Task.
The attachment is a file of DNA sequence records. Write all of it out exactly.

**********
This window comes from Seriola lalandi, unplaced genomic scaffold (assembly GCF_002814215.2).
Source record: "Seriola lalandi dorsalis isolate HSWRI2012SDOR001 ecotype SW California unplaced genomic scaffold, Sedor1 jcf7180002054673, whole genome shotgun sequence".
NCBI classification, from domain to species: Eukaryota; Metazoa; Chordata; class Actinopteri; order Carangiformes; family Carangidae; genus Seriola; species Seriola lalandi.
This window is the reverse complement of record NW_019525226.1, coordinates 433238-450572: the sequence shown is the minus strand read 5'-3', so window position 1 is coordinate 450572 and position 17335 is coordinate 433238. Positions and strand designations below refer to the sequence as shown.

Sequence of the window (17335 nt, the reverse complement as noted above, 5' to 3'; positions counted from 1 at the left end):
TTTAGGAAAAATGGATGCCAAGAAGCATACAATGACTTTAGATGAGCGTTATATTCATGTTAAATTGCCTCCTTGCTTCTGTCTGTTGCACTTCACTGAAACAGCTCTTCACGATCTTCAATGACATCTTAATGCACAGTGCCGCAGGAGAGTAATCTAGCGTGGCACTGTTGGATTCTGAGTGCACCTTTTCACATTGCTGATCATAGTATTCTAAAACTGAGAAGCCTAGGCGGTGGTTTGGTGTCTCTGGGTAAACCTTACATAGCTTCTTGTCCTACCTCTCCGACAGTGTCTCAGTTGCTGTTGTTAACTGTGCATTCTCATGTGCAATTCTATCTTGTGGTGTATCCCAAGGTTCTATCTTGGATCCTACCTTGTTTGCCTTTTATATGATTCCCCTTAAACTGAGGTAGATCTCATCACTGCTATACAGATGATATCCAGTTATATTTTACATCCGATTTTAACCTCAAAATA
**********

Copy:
This window comes from Seriola lalandi, unplaced genomic scaffold (assembly GCF_002814215.2).
Source record: "Seriola lalandi dorsalis isolate HSWRI2012SDOR001 ecotype SW California unplaced genomic scaffold, Sedor1 jcf7180002054673, whole genome shotgun sequence".
NCBI classification, from domain to species: Eukaryota; Metazoa; Chordata; class Actinopteri; order Carangiformes; family Carangidae; genus Seriola; species Seriola lalandi.
This window is the reverse complement of record NW_019525226.1, coordinates 433238-450572: the sequence shown is the minus strand read 5'-3', so window position 1 is coordinate 450572 and position 17335 is coordinate 433238. Positions and strand designations below refer to the sequence as shown.

Sequence of the window (17335 nt, the reverse complement as noted above, 5' to 3'; positions counted from 1 at the left end):
TTTAGGAAAAATGGATGCCAAGAAGCATACAATGACTTTAGATGAGCGTTATATTCATGTTAAATTGCCTCCTTGCTTCTGTCTGTTGCACTTCACTGAAACAGCTCTTCACGATCTTCAATGACATCTTAATGCACAGTGCCGCAGGAGAGTAATCTAGCGTGGCACTGTTGGATTCTGAGTGCACCTTTTCACATTGCTGATCATAGTATTCTAAAACTGAGAAGCCTAGGCGGTGGTTTGGTGTCTCTGGGTAAACCTTACATAGCTTCTTGTCCTACCTCTCCGACAGTGTCTCAGTTGCTGTTGTTAACTGTGCATTCTCATGTGCAATTCTATCTTGTGGTGTATCCCAAGGTTCTATCTTGGATCCTACCTTGTTTGCCTTTTATATGATTCCCCTTAAACTGAGGTAGATCTCATCACTGCTATACAGATGATATCCAGTTATATTTTACATCCGATTTTAACCTCAAAATA